The new implementation allows to shift basic vector arithmetic objects (like +~, *~ and -~) to the use of the gcc vector extensions; this fact alone brought, on some test/demo patches with a 'typical' mix of basic and complex objects, an improvement in speed around 30% (in terms of samples per seconds computed by a free running, unsynchronized, patch).
More over, a rapid profiling of the running code shows how the execution time of basic operators (+~, -~, *~) dropped dramatically from around 35-40% of the total time to a mere 8-12%. (i am testing on a Sandy Bridge i7). Apparently, moving to vector types (using the gcc/llvm vector extension) dramatically reduce the load/store time.
This also shows that at this stage is pretty useless to invest too much time in optimizations of the basic operators (like compressing a *~ and a +~ to a multiply add) because this may only produce a few percent of improvement.
My current roadmap is to release a version including the DSP work i have done (after some testing, of course), and to start working on the second phase of the new DSP engine work: transforming the current intermediate representation from a linear form to a graph form, and to all the actual compilation with this representation, suppressing the old dsp compiler code, and introducing source level optimisations (including dead code elimination, constant propagation, and possibly composed operation generation). This new structure will allows to start working on multi-type and multi-rate DSP graphs, and later on multi-threading.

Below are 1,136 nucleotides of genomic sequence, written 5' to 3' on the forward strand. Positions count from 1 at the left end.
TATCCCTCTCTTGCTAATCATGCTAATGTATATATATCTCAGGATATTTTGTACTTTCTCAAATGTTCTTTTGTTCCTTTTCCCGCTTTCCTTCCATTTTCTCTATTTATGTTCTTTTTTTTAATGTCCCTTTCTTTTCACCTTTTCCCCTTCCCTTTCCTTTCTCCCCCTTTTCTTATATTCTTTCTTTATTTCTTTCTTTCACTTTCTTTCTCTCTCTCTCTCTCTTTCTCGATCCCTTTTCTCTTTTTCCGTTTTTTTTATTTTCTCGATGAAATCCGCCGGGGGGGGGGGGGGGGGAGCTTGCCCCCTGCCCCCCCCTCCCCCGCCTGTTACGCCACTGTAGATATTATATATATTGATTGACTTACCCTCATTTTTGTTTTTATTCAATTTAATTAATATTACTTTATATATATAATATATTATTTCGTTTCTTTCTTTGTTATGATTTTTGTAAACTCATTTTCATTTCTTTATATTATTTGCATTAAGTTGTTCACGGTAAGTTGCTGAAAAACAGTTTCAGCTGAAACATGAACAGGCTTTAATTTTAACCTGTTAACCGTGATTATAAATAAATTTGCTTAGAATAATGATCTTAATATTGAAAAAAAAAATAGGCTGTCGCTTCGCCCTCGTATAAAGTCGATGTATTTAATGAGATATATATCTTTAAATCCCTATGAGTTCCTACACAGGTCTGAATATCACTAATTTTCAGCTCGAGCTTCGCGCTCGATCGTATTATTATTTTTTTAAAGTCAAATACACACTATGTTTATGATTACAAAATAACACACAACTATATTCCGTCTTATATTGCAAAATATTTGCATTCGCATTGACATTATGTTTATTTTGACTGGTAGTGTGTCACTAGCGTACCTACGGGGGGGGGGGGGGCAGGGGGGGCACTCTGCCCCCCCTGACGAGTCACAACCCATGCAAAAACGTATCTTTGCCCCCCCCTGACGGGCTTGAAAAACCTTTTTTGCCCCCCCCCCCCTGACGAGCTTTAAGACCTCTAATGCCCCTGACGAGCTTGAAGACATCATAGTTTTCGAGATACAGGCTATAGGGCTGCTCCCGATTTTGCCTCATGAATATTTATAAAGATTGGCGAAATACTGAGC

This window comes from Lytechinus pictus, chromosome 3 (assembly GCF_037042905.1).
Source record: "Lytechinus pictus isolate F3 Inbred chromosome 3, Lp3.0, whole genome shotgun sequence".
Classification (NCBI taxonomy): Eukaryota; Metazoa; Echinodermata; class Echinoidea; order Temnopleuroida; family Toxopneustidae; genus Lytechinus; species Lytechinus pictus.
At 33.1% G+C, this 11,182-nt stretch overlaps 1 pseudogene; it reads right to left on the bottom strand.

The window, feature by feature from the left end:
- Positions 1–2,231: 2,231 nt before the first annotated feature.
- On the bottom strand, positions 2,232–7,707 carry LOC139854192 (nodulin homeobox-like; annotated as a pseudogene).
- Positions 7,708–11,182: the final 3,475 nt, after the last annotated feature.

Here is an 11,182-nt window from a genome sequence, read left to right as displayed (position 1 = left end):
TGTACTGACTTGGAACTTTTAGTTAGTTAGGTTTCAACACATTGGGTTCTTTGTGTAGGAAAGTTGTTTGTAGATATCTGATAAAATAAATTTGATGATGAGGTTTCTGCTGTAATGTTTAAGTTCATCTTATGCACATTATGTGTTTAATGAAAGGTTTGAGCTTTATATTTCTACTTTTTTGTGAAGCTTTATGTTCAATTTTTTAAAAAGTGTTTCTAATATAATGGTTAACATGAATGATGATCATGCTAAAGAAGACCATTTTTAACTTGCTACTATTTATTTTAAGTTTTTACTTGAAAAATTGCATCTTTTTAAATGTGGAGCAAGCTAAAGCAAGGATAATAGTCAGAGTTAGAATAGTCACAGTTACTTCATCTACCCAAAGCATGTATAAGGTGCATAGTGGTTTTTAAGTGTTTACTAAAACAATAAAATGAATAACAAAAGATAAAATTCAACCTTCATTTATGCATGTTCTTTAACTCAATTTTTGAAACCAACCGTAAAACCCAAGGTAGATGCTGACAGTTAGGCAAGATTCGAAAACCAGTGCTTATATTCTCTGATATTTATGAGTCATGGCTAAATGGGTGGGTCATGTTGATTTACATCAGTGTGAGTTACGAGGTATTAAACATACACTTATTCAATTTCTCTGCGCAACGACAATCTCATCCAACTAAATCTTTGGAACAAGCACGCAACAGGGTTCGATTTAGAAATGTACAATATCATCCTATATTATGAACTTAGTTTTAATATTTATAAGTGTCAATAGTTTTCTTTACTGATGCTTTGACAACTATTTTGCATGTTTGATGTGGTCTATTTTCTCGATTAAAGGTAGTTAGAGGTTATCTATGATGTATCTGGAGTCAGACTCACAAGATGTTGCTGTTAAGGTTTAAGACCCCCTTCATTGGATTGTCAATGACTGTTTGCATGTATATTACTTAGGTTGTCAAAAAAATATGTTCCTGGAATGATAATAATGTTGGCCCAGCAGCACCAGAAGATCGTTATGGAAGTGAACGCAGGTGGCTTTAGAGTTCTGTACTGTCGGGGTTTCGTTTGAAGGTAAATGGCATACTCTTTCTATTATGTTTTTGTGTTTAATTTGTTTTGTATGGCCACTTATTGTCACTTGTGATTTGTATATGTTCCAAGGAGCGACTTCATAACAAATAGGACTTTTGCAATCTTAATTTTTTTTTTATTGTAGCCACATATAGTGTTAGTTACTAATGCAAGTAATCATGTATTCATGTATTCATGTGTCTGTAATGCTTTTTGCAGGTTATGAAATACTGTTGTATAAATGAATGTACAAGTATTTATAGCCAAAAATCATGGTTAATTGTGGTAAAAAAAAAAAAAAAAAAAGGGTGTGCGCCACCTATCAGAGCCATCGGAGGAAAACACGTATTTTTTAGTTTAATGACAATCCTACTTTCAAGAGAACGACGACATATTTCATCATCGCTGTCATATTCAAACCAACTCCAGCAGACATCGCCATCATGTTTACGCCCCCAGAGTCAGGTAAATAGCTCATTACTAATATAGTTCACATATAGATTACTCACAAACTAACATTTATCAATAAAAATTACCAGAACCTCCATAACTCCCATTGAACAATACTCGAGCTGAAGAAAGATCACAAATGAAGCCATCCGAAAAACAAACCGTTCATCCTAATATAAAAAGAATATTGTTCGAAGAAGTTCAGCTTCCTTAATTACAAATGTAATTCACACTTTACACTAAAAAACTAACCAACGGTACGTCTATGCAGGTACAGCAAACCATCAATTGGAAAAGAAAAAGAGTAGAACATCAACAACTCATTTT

I started the actual work on DSP code. It is something i wanted to do for almost 15 years (no, really !), but it was somehow blocked by the need to keep compatibility with the old ISPW patches; in particular the ISPW switch~ object semantic depends on the algorithm the DSP subsystem use to schedule the dsp function calls; if the ordering of the function calls change, the switch object would not work anymore. So, it was impossible to change and improve the DSP compiler.
So, first thing, the old switch~ object is gone.
Second, i am moving the intermediate representation of the DSP program, called FTL, from a almost textual, linear representation to an object based representation; the first implementation will be equivalent in role and semantic to the current FTL (and quickly done), but later i'll move to this intermediate representation all the major dsp compiler function, scheduling and buffer allocation, and i'll add a few one (essentially, support for optimization rules based on graph transformation, and later multi type and generic operations). This work is also needed before any serious work can be done on multi threaded DSP execution.
In parallel, and thanks to the more flexible intermediate representation, i am working on the execution engine itself, playing around with some ideas that may improve DSP execution; i'll post more information later, once and if i get the first positive results.
Revision 302 has been uploaded: this version fix a few graphic bugs, notably the editing and resizing of multiline objects that was completely broken. This will finally allows to edit comments and message boxes.
The MacOSX build and the 32 bit Linux binary has been uploaded, but the 64 bit Linux version requires a few days more (i do not have a 64 bit VM handy).